In spite of everything, this seemed like a good time to head to the end of the road. Driving north from San Francisco, Yellowknife, Northwest Territories, Canada is where the pavement ends. From there, If you draw a line from Yellowknife to the North Pole you would find no roads. Ellen is off organizing a big Colorado photography reunion for the Fall, so my traveling companion on this trip is our son, Walker Dawson. Like our big Library Road Trips of 2011 and 2012, this is another epic father-son bonding road trip.
We left a strangely warm San Francisco and scooted up Highway 5 and then over to Bend, OR. This wonderful town has been discovered as a remarkable small Western town that has grown dramatically with people fleeing the large urban West Coast cities of Seattle, Portland, the Bay Area and Southern California. Our hipster tacos were delicious but as we tried to sleep in our cheap motel, we were interrupted in the middle of the night by a tweaker party in the room below that lasted for several hours. Nothing like being back on the road.
After a fairly sleepless night, we drove 14 hours north by northeast through eastern Oregon, the Columbia River basin, Spokane, and then eastern Washington to the border. The Canadian border guard was a little puzzled when I said we were really excited about seeing Edmonton. We then proceeded to have one of the most beautiful drives that I have ever experienced. This part of the Canadian Rockies is just north of Glacier National Park and just south of Banff National Park. But it is just as beautiful as its more famous neighbors. The weather cooperated as well with a dramatic dusting of snow and rain as we drove through massive, jagged, heavily snow-covered peaks towering in the sky filled with enormous clouds. Spots of sunlight occasionally ripped through the complicated weather. I realized that my ability to comprehend the profound beauty around us was limited but I knew that this was a great, life-changing experience.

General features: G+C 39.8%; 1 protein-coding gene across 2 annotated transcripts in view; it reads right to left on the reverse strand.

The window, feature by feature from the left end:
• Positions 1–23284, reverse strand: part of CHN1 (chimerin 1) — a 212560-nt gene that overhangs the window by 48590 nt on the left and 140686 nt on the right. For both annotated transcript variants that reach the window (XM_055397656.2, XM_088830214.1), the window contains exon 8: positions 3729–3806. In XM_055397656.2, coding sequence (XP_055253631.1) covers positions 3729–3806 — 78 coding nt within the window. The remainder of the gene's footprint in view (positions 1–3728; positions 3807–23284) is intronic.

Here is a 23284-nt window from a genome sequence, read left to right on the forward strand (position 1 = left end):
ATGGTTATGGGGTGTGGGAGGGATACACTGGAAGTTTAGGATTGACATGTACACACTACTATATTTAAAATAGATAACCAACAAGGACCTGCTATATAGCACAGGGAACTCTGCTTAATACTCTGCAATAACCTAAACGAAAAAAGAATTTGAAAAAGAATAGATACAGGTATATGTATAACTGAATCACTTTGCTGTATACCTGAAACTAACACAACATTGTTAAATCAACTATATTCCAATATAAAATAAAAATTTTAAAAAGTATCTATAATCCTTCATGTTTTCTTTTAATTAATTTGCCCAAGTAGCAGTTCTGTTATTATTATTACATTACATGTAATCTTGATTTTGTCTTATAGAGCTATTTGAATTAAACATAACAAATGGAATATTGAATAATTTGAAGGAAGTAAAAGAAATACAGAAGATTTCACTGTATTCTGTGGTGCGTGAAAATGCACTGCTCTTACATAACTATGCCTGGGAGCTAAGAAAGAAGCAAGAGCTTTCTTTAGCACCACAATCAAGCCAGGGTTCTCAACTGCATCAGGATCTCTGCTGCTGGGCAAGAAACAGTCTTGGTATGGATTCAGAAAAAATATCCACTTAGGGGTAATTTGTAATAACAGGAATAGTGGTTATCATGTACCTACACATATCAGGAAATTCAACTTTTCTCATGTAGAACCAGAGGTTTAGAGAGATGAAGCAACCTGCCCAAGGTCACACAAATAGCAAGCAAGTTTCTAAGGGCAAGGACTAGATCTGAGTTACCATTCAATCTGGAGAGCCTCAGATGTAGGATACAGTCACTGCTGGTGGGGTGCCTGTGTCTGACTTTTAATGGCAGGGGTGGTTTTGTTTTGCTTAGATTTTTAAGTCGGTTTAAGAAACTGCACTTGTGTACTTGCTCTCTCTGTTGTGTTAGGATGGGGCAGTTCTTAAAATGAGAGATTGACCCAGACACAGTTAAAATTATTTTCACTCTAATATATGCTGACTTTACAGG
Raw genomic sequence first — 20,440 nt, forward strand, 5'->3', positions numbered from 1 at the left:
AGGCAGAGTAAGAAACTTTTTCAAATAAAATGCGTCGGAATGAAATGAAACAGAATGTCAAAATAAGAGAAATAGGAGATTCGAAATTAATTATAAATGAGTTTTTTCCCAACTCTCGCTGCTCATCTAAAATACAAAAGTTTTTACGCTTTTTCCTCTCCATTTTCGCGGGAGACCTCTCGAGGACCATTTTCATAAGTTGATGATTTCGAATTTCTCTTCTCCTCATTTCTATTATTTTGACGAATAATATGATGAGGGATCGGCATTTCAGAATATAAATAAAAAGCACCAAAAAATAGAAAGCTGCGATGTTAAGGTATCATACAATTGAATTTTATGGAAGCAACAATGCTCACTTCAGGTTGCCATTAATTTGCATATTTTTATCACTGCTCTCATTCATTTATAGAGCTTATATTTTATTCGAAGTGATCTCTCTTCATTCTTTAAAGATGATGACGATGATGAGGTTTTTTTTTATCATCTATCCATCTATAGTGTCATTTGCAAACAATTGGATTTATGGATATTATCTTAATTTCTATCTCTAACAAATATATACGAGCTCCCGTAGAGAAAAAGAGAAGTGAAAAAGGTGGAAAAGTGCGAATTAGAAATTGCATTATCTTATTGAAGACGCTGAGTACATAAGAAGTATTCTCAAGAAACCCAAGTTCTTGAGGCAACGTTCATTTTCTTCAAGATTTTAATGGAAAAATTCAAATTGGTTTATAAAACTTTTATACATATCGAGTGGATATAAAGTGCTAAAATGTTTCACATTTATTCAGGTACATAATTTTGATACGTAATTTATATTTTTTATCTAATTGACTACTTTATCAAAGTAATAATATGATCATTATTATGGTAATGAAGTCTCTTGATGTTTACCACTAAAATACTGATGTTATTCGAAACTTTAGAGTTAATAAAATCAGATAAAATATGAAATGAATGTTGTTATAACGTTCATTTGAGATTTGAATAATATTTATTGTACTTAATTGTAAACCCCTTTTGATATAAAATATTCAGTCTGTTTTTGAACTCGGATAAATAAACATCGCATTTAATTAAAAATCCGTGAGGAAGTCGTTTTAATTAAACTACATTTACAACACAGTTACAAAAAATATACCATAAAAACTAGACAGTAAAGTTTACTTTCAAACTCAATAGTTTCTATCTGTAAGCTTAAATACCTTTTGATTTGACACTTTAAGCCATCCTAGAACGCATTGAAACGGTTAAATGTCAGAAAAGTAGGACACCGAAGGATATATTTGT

The one library I photographed in the Rockies was in Ferney, British Columbia. A major ski resort exists here but the downtown of this former mining town had been restored in a beautiful and not overly precious way. The library was a classic old brick building offset by the huge, snow-clad peaks surrounding it. Two of the windows contained displays with red dresses and signs about “missing sisters”. This reminded me of the sad displays we saw in Canada in 2019 about the ongoing tragedy of missing Indigenous women.
As we exited the Canadian Rockies we entered the Canadian Great Plains. We arrived exhausted in Lethbridge, Alberta after our long drive, glad to have traveled so far and seen so much beauty. Sleeping that night was more like passing out after the previous night of no sleep. The next morning, we decided to photograph the childhood home of an old friend of ours from the Bay Area. His family left Lethbridge in 1957, but he spent the formative part of his childhood in this house. As we pulled up to front of this humble little home, we found it surrounded by a chain-linked fence and a crime-scene sign posted by the police. A passing neighbor explained that the place had been raided by the police five days ago and it had been a famous and dangerous drug house for the last three years. Guys in hazmat suits had been cleaning it out over the last few days and it would soon be torn down because it was beyond repair. It was hard to comprehend the tragedy of this place and to link it to the sweet memories of our friend’s childhood memories. But as is often the case when traveling, truth can be stranger than fiction.